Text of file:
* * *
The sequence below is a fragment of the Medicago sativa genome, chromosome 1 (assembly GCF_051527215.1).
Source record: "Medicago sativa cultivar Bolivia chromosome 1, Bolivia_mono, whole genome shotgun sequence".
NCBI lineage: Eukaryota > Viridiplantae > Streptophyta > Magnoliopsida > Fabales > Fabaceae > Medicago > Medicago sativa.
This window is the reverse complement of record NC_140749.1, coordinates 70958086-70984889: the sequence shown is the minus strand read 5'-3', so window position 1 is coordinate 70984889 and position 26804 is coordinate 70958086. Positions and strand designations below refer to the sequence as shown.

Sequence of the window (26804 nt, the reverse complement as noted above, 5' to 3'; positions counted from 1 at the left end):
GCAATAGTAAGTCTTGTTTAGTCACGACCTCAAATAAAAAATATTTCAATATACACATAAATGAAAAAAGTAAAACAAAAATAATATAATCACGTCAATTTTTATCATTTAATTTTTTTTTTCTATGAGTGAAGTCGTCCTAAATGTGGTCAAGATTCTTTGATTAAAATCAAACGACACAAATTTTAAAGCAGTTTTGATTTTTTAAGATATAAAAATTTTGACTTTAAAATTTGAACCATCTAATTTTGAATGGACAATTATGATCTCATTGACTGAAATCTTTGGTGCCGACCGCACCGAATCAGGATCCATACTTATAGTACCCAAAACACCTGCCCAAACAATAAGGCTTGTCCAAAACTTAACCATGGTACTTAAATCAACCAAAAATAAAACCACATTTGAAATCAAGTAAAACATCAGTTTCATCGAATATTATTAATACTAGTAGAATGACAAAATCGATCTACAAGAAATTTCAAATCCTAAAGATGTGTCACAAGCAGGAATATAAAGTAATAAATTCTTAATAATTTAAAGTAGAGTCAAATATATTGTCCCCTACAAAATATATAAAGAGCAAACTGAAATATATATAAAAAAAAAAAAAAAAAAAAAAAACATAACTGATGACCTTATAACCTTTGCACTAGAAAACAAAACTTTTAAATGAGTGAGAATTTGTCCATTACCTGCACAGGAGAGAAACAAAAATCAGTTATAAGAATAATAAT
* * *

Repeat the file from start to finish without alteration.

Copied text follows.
The sequence below is a fragment of the Medicago sativa genome, chromosome 1 (assembly GCF_051527215.1).
Source record: "Medicago sativa cultivar Bolivia chromosome 1, Bolivia_mono, whole genome shotgun sequence".
NCBI lineage: Eukaryota > Viridiplantae > Streptophyta > Magnoliopsida > Fabales > Fabaceae > Medicago > Medicago sativa.
This window is the reverse complement of record NC_140749.1, coordinates 70958086-70984889: the sequence shown is the minus strand read 5'-3', so window position 1 is coordinate 70984889 and position 26804 is coordinate 70958086. Positions and strand designations below refer to the sequence as shown.

Sequence of the window (26804 nt, the reverse complement as noted above, 5' to 3'; positions counted from 1 at the left end):
GCAATAGTAAGTCTTGTTTAGTCACGACCTCAAATAAAAAATATTTCAATATACACATAAATGAAAAAAGTAAAACAAAAATAATATAATCACGTCAATTTTTATCATTTAATTTTTTTTTTCTATGAGTGAAGTCGTCCTAAATGTGGTCAAGATTCTTTGATTAAAATCAAACGACACAAATTTTAAAGCAGTTTTGATTTTTTAAGATATAAAAATTTTGACTTTAAAATTTGAACCATCTAATTTTGAATGGACAATTATGATCTCATTGACTGAAATCTTTGGTGCCGACCGCACCGAATCAGGATCCATACTTATAGTACCCAAAACACCTGCCCAAACAATAAGGCTTGTCCAAAACTTAACCATGGTACTTAAATCAACCAAAAATAAAACCACATTTGAAATCAAGTAAAACATCAGTTTCATCGAATATTATTAATACTAGTAGAATGACAAAATCGATCTACAAGAAATTTCAAATCCTAAAGATGTGTCACAAGCAGGAATATAAAGTAATAAATTCTTAATAATTTAAAGTAGAGTCAAATATATTGTCCCCTACAAAATATATAAAGAGCAAACTGAAATATATATAAAAAAAAAAAAAAAAAAAAAAAACATAACTGATGACCTTATAACCTTTGCACTAGAAAACAAAACTTTTAAATGAGTGAGAATTTGTCCATTACCTGCACAGGAGAGAAACAAAAATCAGTTATAAGAATAATAAT